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A suitable job for a woman!

At the dawn of computing, the pioneers of programming (coding) and systems analysis were women; to such an extent that it was seen as ‘women’s work’ and was predictably considered low status, poorly paid and therefore rejected by most men!  From the post war period up to the 1960s, women were a critical, if unrecognised, undervalued and underrated element in the success of this new and growing industry.  Computer programming was perceived to be an exciting job for women and the numbers of women attending university to study computer science was growing.  Then the decline set in.  From the end of the 1960s the demographic was changing, then in 1984 women in computing and in particular women who chose computer science at university, appeared to ‘fall off a cliff’!

Why is it that in the 21st Century, despite the remarkable women who paved the way, there is an abiding belief that ‘girls don’t do tech’; that women are not suited to IT and in particular coding?  If we don’t start to understand the reasons for such an unmitigated reversal, we will never change the status quo?

In the beginning

The first of those remarkable women was Augusta Ada King, Countess of Lovelace (née Byron).  A mathematician, Ada worked closely with Charles Babbage (the father of computing) and is considered to be the architect of scientific computing and the first computer programmer.  In the late 1800’s Lovelace identified that Babbage’s machine could be programmed with a code to calculate Bernoulli numbers.  This is recognised as the first algorithm designed to be carried out by a machine and consequently the first computer program.  Not only that, her vision predicted what would become the multi-purpose functionality of the modern computer; whilst the inventor Babbage, thought that the use of his machines would be confined to numerical calculations.

The trail blazers

Moving forward in the history of IT to the 1940s, we happen upon another remarkable woman, Rear Admiral Grace Murray Hopper; a pioneer of computer and programming language development.  During her 44 year career, she lead the hypothesis that computers could be programmed in languages written in English rather than using numerical codes.  In 1952 she created the first compiler, paving the way for the development of programming languages in English.  Her most notable legacy is COBOL, a language still in use today.

What do CompInc , Vaughan Programming Services and Freelance Programmers, companies all founded between 1957 and 1962 have in common?  They were some of the earliest Software Houses in the world, they were in their time all highly successful and were all founded by women.  This at a time when Bill Gates, Steve Jobs and Paul Allen were very young boys and Sergei Brin and Mark Zuckerberg, not even a twinkle in their parent’s eyes.

How did ‘women’s work’ become a job for the boys?

As the power and importance of computing became evident, suddenly this low-paid and undervalued women’s work became of interest to men!  The female pioneers who had written, tested and implemented the first computer programs on the earliest computers, were perniciously side lined, whilst men took over the industry; increasing the prestige and value of the work – e.g. they were being paid more and had better job titles for doing the same work as the women they replaced.  The scene was set for the structural inequality in the industry that persists to this day.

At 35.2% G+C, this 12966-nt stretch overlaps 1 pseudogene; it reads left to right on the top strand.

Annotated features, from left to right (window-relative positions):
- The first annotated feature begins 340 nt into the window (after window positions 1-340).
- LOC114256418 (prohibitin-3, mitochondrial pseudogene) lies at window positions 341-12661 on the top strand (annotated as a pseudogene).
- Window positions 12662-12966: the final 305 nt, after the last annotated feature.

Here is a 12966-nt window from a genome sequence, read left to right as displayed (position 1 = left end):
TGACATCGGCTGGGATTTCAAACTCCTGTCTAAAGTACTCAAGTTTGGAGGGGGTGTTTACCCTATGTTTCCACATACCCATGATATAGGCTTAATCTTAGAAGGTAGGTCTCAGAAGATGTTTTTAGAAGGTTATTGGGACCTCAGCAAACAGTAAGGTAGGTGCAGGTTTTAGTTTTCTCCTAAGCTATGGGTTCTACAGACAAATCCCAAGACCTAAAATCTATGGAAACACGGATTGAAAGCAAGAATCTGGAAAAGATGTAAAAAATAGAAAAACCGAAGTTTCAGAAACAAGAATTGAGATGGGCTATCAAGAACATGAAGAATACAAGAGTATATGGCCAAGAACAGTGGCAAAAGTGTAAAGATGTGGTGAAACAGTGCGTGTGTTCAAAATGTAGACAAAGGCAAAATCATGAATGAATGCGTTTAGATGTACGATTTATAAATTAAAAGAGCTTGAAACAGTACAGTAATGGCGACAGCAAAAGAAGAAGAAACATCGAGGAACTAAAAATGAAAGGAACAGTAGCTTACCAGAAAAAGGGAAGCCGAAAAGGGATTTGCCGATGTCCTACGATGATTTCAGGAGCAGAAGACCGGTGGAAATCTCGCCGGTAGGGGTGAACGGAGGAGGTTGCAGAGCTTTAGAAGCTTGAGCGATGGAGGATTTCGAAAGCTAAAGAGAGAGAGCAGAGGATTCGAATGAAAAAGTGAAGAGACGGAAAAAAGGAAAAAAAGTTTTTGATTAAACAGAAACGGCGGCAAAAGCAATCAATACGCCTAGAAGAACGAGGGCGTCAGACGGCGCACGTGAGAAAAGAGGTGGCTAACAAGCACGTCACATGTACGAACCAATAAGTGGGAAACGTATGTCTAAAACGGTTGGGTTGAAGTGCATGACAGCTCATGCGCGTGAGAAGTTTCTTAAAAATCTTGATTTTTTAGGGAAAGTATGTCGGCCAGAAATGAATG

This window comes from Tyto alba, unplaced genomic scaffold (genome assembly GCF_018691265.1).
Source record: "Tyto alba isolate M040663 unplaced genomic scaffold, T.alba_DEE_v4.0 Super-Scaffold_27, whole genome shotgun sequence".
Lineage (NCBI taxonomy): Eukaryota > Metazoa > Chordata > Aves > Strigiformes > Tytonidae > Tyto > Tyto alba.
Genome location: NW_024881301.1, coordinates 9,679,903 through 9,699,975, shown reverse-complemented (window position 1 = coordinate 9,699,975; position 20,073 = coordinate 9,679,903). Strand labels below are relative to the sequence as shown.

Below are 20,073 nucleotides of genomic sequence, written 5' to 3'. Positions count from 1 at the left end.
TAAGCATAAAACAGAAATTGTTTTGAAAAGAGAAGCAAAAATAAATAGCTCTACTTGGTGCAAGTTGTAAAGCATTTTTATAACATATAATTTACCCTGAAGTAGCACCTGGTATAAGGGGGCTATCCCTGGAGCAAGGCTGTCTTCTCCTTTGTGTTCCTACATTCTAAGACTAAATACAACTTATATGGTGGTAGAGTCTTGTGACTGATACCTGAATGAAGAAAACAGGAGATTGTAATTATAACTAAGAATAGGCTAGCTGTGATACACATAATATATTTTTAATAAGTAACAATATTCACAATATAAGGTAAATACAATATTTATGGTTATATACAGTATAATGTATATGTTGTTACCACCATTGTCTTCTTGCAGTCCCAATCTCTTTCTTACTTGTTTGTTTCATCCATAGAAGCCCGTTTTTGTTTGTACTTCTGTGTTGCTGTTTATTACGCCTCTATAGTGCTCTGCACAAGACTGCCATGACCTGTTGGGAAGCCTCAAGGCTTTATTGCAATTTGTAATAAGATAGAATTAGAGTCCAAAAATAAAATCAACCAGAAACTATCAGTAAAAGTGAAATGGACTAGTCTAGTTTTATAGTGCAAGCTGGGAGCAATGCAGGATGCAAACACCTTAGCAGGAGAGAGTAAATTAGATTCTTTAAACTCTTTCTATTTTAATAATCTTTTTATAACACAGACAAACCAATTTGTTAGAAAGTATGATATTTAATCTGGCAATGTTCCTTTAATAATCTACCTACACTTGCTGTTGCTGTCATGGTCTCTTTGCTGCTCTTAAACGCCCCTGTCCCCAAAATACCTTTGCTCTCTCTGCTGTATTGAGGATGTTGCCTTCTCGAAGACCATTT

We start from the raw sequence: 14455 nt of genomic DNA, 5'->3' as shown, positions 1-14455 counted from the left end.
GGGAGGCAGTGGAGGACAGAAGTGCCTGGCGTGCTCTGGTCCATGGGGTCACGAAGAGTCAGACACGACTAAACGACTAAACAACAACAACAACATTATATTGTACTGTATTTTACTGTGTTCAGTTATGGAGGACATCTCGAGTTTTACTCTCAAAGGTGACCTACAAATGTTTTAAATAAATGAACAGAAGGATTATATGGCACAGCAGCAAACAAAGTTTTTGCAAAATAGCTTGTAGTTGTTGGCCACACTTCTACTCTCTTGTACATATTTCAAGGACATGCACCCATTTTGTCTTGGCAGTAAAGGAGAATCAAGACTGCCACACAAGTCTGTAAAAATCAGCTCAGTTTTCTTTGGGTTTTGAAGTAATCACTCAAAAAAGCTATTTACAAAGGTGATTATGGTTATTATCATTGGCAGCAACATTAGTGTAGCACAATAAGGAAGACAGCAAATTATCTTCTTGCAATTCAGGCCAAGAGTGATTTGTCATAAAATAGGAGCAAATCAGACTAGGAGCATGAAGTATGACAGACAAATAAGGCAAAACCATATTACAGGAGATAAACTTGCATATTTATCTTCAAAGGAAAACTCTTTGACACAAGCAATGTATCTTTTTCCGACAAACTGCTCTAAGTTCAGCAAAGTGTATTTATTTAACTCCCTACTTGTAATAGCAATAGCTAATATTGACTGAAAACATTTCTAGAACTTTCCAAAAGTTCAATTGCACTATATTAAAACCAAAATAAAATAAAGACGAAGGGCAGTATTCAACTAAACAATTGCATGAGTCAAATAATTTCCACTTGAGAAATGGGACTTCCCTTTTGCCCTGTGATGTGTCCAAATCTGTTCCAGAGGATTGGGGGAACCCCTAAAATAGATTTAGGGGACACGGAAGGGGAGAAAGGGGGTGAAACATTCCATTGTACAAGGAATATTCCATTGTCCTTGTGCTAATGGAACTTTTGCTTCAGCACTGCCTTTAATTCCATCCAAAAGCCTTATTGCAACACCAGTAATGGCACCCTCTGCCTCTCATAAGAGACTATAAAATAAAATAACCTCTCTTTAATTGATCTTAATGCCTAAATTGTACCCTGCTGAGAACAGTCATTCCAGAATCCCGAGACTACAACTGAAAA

In computing, when you are described as technical, it specifically means someone who can write code (programme).  As we know, in the past most of that technical expertise was held by women.  Today in contrast, most of the successful women in computing have a business rather than a technical background – e.g. Facebook’s Sheryl Sandberg and YouTube’s Susan Wojcicki.  Whilst we must laud their success in getting to the top of some of computing’s most influential companies, it cannot be a coincidence that the ‘founders’ of these companies and ergo the world’s wealthiest individuals, are men and in particular men who have a degree in computer science and who know how to code.  To encourage the next generation of girls to accept that computer science is not just for boys, we need to change the perception that ‘girl’s don’t do tech’ and the first step is for there to be more technical role models like IBM’s Ginni Rometti.

Despite the history, getting girls and women back into technical computing jobs has been an uphill struggle for most of the last 36 or so years.  Whilst the original reason for the dearth of women was clearly sexism, the reason the situation still persists is not so clear cut.  Let’s explore further how a ‘suitable job for a woman’ became ‘a desirable job for a man’?  Not just a man, but a particular type of a man!

The stereotypical computer geek

When you think of computer programmers and systems analysts, what image springs to mind?  It definitely isn’t a conservatively dressed woman from the 1950s or 60s, it is inevitably a man.  Generally it is a specific type of man, a young man in a hoodie, permanently hunched in front of a computer screen, typing away at incredible speed and talking constantly in acronyms.  A guy who is totally absorbed in the technology to the exclusion of all else – the guy who has limited communications skills, the guy who plays computer games in his spare time and lives on takeaway Pizza.  As with all stereotypes, it contains an element of truth, which is not the most aspirational image for young women.

Whilst all stereotypes can and should be challenged, the issue with this one is that it has created a self fulfilling prophecy that persists to this day.  During the 1960s, as the forced change from female to male technologists was taking place, as part of the recruitment process, the industry became heavily reliant on unscientific and gender compromised aptitude tests and personality profiles.  The already pervasive idea of what a computer programmer was like (a bearded eccentric) was intrinsic to the tests, creating a convenient bias against recruiting women.  Whilst these tests are no longer in use, this image of ‘people who code’ still persists and remains a significant discouragement to women, as they perceive that they will be marginalised, belittled and feel uncomfortable and out of place in such an environment.